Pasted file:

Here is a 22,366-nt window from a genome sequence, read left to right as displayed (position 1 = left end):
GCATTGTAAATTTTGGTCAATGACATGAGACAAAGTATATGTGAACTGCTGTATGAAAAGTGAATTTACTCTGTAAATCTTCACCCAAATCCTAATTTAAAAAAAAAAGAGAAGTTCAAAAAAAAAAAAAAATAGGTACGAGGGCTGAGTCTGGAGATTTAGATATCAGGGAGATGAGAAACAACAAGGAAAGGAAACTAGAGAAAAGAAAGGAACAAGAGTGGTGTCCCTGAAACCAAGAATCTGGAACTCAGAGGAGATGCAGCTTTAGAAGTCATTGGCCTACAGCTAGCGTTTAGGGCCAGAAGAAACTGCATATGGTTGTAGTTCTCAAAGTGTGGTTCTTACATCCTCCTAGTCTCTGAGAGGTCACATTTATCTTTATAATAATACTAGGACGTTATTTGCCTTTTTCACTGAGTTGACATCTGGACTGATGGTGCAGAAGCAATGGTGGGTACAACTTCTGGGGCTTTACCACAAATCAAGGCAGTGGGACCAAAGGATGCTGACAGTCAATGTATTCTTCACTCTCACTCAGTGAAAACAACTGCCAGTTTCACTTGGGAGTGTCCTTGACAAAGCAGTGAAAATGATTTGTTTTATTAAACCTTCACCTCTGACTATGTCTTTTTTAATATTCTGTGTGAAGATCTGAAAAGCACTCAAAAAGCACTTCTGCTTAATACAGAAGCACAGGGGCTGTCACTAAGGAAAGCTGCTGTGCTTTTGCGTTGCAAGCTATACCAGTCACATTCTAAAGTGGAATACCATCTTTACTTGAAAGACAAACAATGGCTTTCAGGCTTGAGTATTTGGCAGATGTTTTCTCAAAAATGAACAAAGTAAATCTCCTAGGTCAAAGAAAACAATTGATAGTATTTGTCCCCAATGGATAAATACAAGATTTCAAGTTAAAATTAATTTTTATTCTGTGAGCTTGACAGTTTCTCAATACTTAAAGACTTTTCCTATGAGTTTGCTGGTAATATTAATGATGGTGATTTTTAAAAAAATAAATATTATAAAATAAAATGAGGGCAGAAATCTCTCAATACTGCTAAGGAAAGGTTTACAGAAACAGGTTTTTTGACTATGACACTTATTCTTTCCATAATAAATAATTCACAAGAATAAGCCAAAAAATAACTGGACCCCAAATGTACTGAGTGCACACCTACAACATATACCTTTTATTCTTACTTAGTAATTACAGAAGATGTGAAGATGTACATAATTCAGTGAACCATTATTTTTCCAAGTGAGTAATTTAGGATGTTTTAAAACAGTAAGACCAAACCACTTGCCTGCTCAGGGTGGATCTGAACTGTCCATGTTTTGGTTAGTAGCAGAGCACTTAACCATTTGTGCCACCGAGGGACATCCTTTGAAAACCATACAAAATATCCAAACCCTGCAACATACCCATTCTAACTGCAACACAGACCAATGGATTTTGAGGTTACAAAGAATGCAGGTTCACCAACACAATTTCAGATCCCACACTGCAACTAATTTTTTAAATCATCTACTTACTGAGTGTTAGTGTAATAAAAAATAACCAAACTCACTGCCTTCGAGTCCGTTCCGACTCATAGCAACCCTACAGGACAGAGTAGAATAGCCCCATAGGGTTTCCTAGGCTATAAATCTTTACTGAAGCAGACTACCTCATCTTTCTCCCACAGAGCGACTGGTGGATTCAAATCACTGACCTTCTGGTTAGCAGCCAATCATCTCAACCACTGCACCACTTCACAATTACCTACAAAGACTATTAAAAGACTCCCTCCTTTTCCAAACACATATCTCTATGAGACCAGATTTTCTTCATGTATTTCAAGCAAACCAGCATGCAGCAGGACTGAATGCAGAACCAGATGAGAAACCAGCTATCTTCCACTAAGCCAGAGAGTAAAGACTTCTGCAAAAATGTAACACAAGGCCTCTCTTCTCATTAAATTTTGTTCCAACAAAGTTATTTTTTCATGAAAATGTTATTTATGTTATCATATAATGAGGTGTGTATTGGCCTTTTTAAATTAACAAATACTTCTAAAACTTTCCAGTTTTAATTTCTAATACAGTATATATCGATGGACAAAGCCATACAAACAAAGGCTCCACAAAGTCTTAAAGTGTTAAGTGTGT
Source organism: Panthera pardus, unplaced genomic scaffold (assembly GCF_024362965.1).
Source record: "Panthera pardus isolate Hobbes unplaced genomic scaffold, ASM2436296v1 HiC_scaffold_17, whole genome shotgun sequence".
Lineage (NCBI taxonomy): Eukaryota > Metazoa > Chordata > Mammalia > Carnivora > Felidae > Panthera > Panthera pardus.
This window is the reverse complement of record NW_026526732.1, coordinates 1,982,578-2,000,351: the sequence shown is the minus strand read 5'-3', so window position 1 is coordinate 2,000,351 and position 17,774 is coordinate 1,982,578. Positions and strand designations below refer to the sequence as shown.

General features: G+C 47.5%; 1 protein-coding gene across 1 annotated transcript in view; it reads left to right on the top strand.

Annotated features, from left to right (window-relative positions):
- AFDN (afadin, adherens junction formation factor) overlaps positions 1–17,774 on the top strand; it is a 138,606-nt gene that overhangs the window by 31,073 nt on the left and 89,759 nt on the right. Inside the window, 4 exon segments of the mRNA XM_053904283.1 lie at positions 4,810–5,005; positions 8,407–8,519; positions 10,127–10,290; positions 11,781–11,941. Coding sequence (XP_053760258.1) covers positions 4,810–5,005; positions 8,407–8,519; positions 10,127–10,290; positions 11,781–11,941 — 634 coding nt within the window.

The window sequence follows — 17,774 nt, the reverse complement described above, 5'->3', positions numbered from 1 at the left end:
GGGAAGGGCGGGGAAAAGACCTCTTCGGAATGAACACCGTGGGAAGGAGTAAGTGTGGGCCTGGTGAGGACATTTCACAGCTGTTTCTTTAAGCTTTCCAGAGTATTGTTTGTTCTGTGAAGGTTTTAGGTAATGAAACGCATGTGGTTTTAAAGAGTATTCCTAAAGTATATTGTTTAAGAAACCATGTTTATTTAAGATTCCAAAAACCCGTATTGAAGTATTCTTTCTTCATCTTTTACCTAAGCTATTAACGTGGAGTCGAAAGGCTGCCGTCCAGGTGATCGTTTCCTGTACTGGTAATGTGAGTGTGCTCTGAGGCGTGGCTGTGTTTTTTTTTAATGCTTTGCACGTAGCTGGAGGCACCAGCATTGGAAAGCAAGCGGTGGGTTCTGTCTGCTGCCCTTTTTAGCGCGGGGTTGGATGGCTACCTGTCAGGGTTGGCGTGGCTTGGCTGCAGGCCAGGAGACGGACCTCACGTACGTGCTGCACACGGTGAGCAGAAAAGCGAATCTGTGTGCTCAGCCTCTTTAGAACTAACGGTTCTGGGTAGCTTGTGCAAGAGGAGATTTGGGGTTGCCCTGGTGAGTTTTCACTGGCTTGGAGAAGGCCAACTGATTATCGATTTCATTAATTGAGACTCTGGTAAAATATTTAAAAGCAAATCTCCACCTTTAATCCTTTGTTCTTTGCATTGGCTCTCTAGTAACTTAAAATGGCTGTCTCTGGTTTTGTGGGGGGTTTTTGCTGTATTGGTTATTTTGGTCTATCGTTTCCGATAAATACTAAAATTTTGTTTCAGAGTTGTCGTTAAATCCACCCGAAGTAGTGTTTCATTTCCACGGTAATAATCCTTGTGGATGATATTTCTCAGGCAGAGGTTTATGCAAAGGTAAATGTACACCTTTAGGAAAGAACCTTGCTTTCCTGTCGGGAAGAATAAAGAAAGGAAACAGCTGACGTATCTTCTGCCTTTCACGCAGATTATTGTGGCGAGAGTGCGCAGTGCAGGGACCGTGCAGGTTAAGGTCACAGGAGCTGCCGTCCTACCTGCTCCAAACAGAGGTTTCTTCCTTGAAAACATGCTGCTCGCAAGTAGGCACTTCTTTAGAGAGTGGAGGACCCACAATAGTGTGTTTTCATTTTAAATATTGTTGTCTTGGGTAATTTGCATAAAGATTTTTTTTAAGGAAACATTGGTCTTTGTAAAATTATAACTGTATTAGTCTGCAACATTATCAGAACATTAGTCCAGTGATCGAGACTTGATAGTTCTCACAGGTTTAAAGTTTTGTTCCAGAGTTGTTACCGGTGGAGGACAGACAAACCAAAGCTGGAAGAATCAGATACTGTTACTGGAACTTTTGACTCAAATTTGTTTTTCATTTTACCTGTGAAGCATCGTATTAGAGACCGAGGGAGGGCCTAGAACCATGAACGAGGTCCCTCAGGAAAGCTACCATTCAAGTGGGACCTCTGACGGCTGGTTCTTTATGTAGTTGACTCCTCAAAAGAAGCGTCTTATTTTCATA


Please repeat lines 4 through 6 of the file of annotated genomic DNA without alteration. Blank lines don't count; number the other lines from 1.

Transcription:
Source record: "Panthera pardus isolate Hobbes unplaced genomic scaffold, ASM2436296v1 HiC_scaffold_17, whole genome shotgun sequence".
Lineage (NCBI taxonomy): Eukaryota > Metazoa > Chordata > Mammalia > Carnivora > Felidae > Panthera > Panthera pardus.
This window is the reverse complement of record NW_026526732.1, coordinates 1,982,578-2,000,351: the sequence shown is the minus strand read 5'-3', so window position 1 is coordinate 2,000,351 and position 17,774 is coordinate 1,982,578. Positions and strand designations below refer to the sequence as shown.